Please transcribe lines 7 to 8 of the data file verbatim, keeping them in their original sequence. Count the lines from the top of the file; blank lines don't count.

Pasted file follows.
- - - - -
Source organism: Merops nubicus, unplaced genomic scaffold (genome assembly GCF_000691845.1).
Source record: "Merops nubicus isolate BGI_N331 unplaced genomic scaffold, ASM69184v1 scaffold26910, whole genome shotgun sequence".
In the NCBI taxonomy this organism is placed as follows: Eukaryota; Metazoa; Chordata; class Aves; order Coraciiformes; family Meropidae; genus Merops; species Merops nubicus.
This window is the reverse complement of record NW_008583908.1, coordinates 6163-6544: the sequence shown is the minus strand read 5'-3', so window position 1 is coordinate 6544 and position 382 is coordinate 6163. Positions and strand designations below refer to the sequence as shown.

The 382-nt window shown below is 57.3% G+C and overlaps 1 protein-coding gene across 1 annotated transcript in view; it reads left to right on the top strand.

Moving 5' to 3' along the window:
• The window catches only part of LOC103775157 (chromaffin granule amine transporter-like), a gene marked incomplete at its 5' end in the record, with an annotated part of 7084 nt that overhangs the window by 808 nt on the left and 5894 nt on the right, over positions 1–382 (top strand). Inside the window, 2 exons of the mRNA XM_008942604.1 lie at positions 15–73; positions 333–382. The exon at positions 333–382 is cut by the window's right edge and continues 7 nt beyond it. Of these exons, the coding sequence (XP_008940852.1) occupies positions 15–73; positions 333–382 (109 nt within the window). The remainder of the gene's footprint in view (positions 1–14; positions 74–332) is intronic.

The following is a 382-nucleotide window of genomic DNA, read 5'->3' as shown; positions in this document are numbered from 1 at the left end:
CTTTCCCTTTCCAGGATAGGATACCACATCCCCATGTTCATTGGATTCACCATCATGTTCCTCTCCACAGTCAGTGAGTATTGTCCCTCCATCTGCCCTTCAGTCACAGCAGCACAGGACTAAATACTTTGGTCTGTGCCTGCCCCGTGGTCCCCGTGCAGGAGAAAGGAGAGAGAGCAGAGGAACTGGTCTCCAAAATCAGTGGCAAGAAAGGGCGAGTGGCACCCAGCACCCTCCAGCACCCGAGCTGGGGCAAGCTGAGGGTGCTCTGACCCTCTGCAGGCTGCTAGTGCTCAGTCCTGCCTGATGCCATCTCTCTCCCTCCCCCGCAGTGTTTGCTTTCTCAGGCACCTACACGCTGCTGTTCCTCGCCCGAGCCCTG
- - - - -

• The window catches only part of LOC103775157 (chromaffin granule amine transporter-like), a gene marked incomplete at its 5' end in the record, with an annotated part of 7084 nt that overhangs the window by 808 nt on the left and 5894 nt on the right, over positions 1–382 (top strand). Inside the window, 2 exons of the mRNA XM_008942604.1 lie at positions 15–73; positions 333–382. The exon at positions 333–382 is cut by the window's right edge and continues 7 nt beyond it. Of these exons, the coding sequence (XP_008940852.1) occupies positions 15–73; positions 333–382 (109 nt within the window). The remainder of the gene's footprint in view (positions 1–14; positions 74–332) is intronic.

The following is a 382-nucleotide window of genomic DNA, read 5'->3' as shown; positions in this document are numbered from 1 at the left end: